White perch can still be found in the tidal rivers and creeks but a fair percentage of them are now holding over oyster bottom in the lower sections of the region’s tidal rivers. Fishing a bottom rig baited with pieces of bloodworm, pieces of fresh wild shrimp, peeler crab, or Fishbites are good choices. The artificial reefs in the Chesapeake Bay offer a wide variety of fish species for anglers.
Working bottom rigs around dock piers in deeper waters can still result in some good action; casting beetle spins or small jigs around shoreline structure can work well also. There are plenty of channel catfish in the tidal rivers, and they can be caught on a variety of fresh cut baits, nightcrawlers, and clam snouts. Blue catfish are holding in the lower Choptank River from the Dover Bridge to the Bill Burton Fishing Pier and can be caught on fresh cut menhaden or gizzard shad.
The lower Bay seems to be alive with breaking fish and a wide variety of fishing opportunities. Baitfish in the form of juvenile menhaden and bay anchovies are moving out of the tidal rivers and into the Bay, on their journey into warmer waters. A mix of small to medium-sized bluefish, smaller striped bass, and a few Spanish mackerel are holding near some of the steeper edges of the shipping channel and the channels leading out of the tidal rivers. They are feasting on the baitfish that often drive them to the surface where seagulls help mark the way for anglers.
Coming in on the upwind side of the action, cutting your engine and drifting into the action is the best way to approach when casting into breaking fish. Bolder approaches can often drive the fish down and cause the action to cease. When it seems the fish have driven deeper, all is not lost. It is time to break out the jigs and braided line, drop a line down deep, and begin jigging. Slicks may be spotted and they will also tell of action going on below.
Trolling can be a great option when fishing for a mix of bluefish and striped bass during the fall. When fish are suspended deep, umbrella rigs pulled behind heavy inline weights are a popular way to get down to where the fish are holding. Bucktails, hose lures, and small Drone spoons are good choices for trailers. If trolling in shallower waters at the mouths of the tidal rivers, favored lures are small spoons, swimshads, and bucktails dressed with soft plastics. The shipping channel edges, the channel edge in the lower Potomac River from St. Georges Island south to Piney Point, and the channel leading out of the Patuxent and Nanticoke rivers are great places to check for striped bass.
Casting topwater lures, paddletails, crankbaits, and jerkbaits along likely-looking shoreline structure is a fun and productive way to fish for striped bass. Rock piles, long piers over deep water, and prominent points are all good places to try in the Bay and the lower sections of the tidal rivers. Depths of 8 feet to 12 feet seem to be the sweet spot reported by anglers.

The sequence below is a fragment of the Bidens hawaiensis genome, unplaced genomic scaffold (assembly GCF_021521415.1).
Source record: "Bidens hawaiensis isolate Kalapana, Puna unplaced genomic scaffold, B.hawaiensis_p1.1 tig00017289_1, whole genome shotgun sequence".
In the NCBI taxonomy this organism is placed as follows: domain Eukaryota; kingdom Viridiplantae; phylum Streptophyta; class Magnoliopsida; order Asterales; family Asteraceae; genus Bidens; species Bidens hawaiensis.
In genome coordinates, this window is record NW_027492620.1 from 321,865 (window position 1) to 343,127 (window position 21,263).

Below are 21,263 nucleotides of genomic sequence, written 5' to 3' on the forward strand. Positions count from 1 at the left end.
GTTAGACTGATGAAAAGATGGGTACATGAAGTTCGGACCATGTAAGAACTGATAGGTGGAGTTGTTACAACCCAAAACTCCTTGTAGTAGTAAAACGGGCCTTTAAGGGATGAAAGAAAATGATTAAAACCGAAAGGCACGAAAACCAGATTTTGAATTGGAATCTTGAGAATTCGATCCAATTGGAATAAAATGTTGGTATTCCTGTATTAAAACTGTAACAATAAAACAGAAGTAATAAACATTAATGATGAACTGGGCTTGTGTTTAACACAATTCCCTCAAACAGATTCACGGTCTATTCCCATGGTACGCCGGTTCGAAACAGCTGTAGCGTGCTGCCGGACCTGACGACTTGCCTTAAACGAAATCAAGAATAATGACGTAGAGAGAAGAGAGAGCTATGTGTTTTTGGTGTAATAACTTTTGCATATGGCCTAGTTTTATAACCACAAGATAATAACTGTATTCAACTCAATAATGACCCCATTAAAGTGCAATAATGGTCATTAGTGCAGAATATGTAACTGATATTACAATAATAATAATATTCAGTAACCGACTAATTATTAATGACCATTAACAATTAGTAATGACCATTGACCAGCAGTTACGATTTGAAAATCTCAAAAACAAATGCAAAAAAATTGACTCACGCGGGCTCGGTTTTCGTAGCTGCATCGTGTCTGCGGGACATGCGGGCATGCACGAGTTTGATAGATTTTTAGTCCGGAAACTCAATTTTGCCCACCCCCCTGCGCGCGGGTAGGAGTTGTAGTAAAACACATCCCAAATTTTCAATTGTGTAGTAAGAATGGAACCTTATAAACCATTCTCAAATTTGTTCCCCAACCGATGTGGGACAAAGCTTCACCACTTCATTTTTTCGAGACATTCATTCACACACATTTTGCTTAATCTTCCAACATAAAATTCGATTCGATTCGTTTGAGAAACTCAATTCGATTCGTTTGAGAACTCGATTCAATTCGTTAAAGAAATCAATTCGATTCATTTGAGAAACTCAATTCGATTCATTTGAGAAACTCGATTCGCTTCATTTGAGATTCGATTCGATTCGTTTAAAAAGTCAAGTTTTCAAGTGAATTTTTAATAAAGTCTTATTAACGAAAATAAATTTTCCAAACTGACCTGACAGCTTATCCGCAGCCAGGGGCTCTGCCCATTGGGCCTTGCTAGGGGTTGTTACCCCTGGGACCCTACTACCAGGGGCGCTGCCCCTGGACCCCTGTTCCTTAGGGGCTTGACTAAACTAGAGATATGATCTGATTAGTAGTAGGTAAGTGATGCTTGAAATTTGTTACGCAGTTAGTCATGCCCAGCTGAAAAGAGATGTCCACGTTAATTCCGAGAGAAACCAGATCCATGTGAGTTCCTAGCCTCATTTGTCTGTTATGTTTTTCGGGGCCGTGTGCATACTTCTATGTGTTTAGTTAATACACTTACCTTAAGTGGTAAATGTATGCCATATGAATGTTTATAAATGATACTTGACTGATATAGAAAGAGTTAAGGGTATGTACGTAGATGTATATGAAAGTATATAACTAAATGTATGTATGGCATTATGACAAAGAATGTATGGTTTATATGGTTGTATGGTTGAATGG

On the eastern side of the Bay, the Hoopers Island cuts and areas under bridges are productive places to work soft plastic jigs along the bottom. Bluefish, speckled trout, and slot-sized red drum can be part of the mix. Some are getting good results drifting baits of soft crab and fresh wild shrimp for speckled trout and red drum, on outgoing tides at the mouths of some of the small creeks draining from the Eastern Shore marshes.
Spot and croaker are becoming mighty scarce in the lower Patuxent River, but there are plenty of white perch holding on oyster bars in the lower Patuxent, St. Mary’s, and Wicomico Rivers. There are reports of small spot being found at the mouth of the Nanticoke River along with a lot of white perch on oyster bottom there.
Cooler water temperatures in the upper reaches of the tidal rivers are forcing blue crabs to descend to the lower sections of the rivers. This is providing some good options for anyone wishing to put together another catch or two of crabs before the waters get too cold. The crabs tend to be deep, often in 10 feet to 15 feet of water, and many of them are quite large. Trotlines and collapsible traps tend to be equally productive. The cownose rays have left for the most part, so razor clams tend to last longer. Chicken necks are also productive.
The trout stocking crews continue with the fall stocking program, delivering fish to trout management waters across the state. The hatcheries are producing excellent trout this season due to plentiful rain and good flows. The brown trout production was noted to be exceptional. Don’t miss getting out to experience the wonderful fall weather and enjoy trout fishing in waters near you. Be sure to check the DNR trout stocking page and the additional links to see where trout are stocked, including areas designated for children and individuals with disabilities.
The upper Potomac River is flowing well with water temperatures in the 60s, and this is a great time to fish for smallmouth bass in the river. Tubes, small craws, small crankbaits. and small swimbaits are all good lures to cast near current breaks, submerged ledges, and boulder pockets.